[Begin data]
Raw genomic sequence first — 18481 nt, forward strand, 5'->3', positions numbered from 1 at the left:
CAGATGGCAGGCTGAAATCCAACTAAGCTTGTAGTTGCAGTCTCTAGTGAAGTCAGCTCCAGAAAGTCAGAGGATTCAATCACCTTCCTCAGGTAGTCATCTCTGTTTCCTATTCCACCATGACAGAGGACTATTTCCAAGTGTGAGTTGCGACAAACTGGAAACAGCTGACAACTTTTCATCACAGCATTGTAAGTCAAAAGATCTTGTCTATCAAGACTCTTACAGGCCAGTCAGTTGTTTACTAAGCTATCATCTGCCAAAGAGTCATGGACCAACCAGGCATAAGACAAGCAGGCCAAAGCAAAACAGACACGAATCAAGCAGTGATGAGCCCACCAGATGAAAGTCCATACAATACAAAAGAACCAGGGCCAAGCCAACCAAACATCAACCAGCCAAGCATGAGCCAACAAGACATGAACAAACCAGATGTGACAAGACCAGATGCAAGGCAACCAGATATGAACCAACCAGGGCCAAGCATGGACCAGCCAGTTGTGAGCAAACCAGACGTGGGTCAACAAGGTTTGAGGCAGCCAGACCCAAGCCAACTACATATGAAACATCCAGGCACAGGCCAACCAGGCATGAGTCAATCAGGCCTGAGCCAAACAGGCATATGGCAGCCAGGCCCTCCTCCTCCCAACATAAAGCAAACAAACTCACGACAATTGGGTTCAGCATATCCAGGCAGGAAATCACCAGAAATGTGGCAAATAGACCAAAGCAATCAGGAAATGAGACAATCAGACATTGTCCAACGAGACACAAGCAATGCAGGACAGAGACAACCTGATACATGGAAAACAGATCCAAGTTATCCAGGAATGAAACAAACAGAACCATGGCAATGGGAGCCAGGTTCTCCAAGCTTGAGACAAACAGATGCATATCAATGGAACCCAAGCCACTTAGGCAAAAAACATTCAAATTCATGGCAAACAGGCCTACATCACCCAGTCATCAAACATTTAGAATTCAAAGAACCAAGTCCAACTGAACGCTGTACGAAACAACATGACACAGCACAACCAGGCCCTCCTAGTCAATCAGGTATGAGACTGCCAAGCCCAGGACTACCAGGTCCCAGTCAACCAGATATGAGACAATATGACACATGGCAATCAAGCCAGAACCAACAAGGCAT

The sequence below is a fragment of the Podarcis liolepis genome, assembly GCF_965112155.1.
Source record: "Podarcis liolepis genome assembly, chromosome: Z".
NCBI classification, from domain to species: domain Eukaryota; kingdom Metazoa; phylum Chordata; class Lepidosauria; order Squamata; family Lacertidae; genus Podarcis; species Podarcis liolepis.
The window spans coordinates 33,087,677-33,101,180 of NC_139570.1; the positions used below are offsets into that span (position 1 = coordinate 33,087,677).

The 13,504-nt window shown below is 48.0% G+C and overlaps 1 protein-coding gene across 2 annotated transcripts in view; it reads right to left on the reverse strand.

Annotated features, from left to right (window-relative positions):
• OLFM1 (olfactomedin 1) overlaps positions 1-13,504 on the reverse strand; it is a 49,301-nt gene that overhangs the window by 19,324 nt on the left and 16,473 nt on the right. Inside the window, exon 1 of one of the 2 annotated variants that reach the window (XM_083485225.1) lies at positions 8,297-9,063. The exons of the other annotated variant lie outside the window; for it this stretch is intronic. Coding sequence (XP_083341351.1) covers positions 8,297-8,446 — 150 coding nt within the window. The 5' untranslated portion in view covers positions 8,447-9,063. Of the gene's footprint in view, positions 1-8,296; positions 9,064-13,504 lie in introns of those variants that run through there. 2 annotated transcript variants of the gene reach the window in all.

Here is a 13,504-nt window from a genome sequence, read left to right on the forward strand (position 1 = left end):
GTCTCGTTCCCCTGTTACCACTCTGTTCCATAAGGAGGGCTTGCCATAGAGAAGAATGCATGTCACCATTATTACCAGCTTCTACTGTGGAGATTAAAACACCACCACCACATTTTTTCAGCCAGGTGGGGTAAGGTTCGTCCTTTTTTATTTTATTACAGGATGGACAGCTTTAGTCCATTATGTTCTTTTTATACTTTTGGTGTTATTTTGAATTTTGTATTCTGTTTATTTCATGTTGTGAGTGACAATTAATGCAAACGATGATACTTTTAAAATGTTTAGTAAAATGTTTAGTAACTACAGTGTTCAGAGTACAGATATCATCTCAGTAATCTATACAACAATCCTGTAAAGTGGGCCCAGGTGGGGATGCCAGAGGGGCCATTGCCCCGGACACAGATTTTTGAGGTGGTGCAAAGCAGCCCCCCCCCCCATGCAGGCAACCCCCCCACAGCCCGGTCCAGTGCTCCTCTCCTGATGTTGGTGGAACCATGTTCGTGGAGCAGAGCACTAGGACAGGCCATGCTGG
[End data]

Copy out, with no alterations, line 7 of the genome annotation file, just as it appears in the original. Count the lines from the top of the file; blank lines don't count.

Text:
The 13,504-nt window shown below is 48.0% G+C and overlaps 1 protein-coding gene across 2 annotated transcripts in view; it reads right to left on the reverse strand.